A fundamental tension endemic within the conservative movement is whether and when the federal government should intervene in issues that fall almost entirely within the realm of the state. For instance, do the feds have an obligation—or even a right—to try to save a state from self-immolation? If the federal government will be left to clean up the charred remains, the answer is clearly yes. This is a key difference from the administration’s perspective, which indulges state profligacy and treats the federal taxpayer as a state spending contingency fund.
One of the greatest threats to our nation’s long-term economic health is the potentially ruinous cost of state pensions. Fortunately, Senator Orrin Hatch sees the smoke on the horizon and he’s sounding an alarm: His staff on the Senate Finance Committee released a report last week detailing the alarming funding shortfall in defined benefit plans for an increasing number of state governments and warning of the substantial risks these deficits pose to the federal budget.
The report appropriately emphasizes that these funding gaps are not solely attributable to the recent recession, as many are inclined to believe. The implosion of the stock market bubble in the late 1990s revealed lurking structural imbalances in pension funds in a large number of state budgets that have only grown since then, owing to ineluctable demographic forces and acquiescent state legislatures that refused to confront state unions.
But the roots of the current state pension crisis go back even further—the General Accountability Office pointed out over thirty years ago that the states’ defined benefit plans were structurally underfunded and would ultimately cause fiscal hardship, and since that time a fair proportion of states actually increased benefits for retirees. The arithmetic only worked by suspending disbelief and assuming that state pension funds could indefinitely earn a rate of return in excess of eight percent. It did not take the great recession for that assumption to prove unsound, and politicians found it politically expedient to kick the problem past the next election as long as there was enough money in the till to pay benefits until then.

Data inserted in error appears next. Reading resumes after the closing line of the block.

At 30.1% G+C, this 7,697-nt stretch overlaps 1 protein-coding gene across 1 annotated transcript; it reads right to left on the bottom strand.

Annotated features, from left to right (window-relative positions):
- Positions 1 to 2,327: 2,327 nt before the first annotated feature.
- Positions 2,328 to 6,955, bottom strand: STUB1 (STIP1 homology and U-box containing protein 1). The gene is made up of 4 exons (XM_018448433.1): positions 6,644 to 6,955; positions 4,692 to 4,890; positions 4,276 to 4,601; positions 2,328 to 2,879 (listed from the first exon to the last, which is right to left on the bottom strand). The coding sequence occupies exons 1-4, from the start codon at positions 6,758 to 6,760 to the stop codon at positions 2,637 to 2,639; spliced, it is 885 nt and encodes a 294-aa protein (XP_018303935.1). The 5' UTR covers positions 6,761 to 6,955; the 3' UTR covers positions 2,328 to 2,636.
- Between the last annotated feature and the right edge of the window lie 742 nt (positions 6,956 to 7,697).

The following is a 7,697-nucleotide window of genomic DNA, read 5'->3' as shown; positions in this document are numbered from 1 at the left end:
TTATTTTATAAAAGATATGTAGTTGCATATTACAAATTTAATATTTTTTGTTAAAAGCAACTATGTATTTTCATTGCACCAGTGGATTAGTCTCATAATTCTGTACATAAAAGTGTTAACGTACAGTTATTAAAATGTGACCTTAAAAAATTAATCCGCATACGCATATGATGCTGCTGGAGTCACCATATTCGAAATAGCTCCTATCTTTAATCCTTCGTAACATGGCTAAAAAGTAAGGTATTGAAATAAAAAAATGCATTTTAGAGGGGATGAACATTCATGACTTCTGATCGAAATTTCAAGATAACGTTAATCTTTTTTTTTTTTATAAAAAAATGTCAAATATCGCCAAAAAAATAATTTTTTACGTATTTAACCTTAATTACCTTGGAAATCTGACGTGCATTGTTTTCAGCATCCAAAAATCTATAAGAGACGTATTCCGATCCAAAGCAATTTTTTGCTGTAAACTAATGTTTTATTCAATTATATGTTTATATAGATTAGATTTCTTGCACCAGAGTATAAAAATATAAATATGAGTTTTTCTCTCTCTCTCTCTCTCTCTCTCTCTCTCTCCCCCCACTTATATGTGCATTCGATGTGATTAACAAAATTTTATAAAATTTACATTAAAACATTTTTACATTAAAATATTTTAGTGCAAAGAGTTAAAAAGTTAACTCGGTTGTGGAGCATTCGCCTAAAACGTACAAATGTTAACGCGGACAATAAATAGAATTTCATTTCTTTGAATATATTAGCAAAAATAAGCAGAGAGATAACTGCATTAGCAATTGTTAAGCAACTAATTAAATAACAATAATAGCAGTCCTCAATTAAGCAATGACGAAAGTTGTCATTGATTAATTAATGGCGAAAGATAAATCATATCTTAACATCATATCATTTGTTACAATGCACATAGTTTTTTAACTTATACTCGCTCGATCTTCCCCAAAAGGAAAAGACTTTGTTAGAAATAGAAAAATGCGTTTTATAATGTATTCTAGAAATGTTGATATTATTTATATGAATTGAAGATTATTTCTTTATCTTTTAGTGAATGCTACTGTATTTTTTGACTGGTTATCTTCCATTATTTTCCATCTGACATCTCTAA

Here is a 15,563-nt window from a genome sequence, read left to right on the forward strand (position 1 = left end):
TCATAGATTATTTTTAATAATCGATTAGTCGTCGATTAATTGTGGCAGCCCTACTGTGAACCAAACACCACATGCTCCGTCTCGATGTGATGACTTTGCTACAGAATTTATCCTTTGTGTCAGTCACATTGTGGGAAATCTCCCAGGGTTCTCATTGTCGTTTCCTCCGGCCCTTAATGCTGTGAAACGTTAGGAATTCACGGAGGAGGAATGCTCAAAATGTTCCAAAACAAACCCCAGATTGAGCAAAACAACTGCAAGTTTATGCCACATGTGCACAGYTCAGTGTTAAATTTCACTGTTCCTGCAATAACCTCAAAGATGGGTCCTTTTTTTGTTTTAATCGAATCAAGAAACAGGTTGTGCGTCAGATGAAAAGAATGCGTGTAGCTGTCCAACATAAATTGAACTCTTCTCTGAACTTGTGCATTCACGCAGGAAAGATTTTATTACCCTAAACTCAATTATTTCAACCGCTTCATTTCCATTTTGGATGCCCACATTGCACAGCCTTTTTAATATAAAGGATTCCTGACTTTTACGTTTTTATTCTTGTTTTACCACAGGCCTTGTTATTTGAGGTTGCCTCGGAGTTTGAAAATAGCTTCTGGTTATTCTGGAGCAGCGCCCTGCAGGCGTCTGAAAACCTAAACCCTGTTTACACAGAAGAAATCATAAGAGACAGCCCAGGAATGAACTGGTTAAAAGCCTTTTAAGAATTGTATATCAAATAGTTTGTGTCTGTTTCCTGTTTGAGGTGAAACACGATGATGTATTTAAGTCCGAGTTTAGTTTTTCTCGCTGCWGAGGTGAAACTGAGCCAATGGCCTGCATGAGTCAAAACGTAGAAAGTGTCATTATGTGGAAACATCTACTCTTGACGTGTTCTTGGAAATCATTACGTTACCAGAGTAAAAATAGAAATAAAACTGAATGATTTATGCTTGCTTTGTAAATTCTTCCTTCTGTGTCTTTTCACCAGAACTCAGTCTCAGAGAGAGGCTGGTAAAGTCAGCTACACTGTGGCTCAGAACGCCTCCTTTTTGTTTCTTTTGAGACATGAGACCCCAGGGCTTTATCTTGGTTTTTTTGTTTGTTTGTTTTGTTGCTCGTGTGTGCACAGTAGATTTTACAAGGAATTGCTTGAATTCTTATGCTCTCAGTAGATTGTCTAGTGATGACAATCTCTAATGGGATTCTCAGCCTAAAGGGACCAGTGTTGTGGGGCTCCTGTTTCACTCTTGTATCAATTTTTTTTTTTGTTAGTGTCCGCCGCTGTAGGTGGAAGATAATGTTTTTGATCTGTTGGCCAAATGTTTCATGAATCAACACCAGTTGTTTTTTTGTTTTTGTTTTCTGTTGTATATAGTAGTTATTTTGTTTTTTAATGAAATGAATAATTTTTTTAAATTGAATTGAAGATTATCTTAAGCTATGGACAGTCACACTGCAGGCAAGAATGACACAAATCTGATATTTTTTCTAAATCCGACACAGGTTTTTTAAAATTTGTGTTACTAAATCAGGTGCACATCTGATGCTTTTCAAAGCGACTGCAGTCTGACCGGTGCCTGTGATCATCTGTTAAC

Today, total compensation for public sector employees—a measure that includes health benefits and promised pension benefits—exceeds compensation for private sector workers with similar levels of education and experience. A savvy public servant can usually figure out a way to retire in his fifties for a benefit that comes close to his final salary working for the state. These early retirees can potentially receive these generous benefits in retirement for longer than their public service. So while many retirees then enter the private sector with two incomes, taxpayers remain on the hook for pension benefits predicated on promises that could never really be met. The result is that finances in states like California and Illinois, the two states with the biggest per-capital shortfalls, are not dissimilar from Greece.
And just like in Greece, virtually no one in office has the appetite to make the decisions that would begin to address the long term fiscal imbalance. With the exception of Rhode Island, no state has enacted pension reform that impacts the growth in benefits of any current employees, and without that step a long-term solution is simply arithmetically impossible: trillions of dollars of unfunded obligations due over the next 30 years cannot be paid for by simply reducing benefits of new government workers when they retire 40 years from now. The defined benefit plans and generous benefits that remain will burden state budgets and taxpayers —and the Finance Committee report warns that the federal government may find itself on the hook for the most woebegone states, since there’s no provision for states declaring bankruptcy.
The economist Herb Stein famously said that something that cannot continue will eventually stop. The various states cannot continue to promise the generous—and unfunded—pension benefits it has been providing, and the only question is who will be left holding the bill when it comes due: the retirees, state taxpayers, or the federal government. The Hatch report makes it clear it should not be the Feds.
Doug Holtz-Eakin is president of the American Action Forum.